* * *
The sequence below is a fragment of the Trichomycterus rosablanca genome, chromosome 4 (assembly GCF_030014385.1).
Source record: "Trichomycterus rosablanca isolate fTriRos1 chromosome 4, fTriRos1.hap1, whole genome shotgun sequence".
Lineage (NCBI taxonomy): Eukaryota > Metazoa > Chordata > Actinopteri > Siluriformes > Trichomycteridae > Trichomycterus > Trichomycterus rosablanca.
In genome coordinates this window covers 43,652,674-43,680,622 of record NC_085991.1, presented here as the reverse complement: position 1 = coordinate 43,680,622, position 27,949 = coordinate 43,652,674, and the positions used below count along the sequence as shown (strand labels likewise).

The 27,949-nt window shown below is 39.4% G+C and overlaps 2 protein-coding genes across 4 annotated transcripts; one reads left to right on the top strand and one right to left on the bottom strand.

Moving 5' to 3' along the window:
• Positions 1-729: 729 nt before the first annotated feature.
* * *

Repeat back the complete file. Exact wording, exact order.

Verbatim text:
The sequence below is a fragment of the Trichomycterus rosablanca genome, chromosome 4 (assembly GCF_030014385.1).
Source record: "Trichomycterus rosablanca isolate fTriRos1 chromosome 4, fTriRos1.hap1, whole genome shotgun sequence".
Lineage (NCBI taxonomy): Eukaryota > Metazoa > Chordata > Actinopteri > Siluriformes > Trichomycteridae > Trichomycterus > Trichomycterus rosablanca.
In genome coordinates this window covers 43,652,674-43,680,622 of record NC_085991.1, presented here as the reverse complement: position 1 = coordinate 43,680,622, position 27,949 = coordinate 43,652,674, and the positions used below count along the sequence as shown (strand labels likewise).

The 27,949-nt window shown below is 39.4% G+C and overlaps 2 protein-coding genes across 4 annotated transcripts; one reads left to right on the top strand and one right to left on the bottom strand.

Moving 5' to 3' along the window:
• Positions 1-729: 729 nt before the first annotated feature.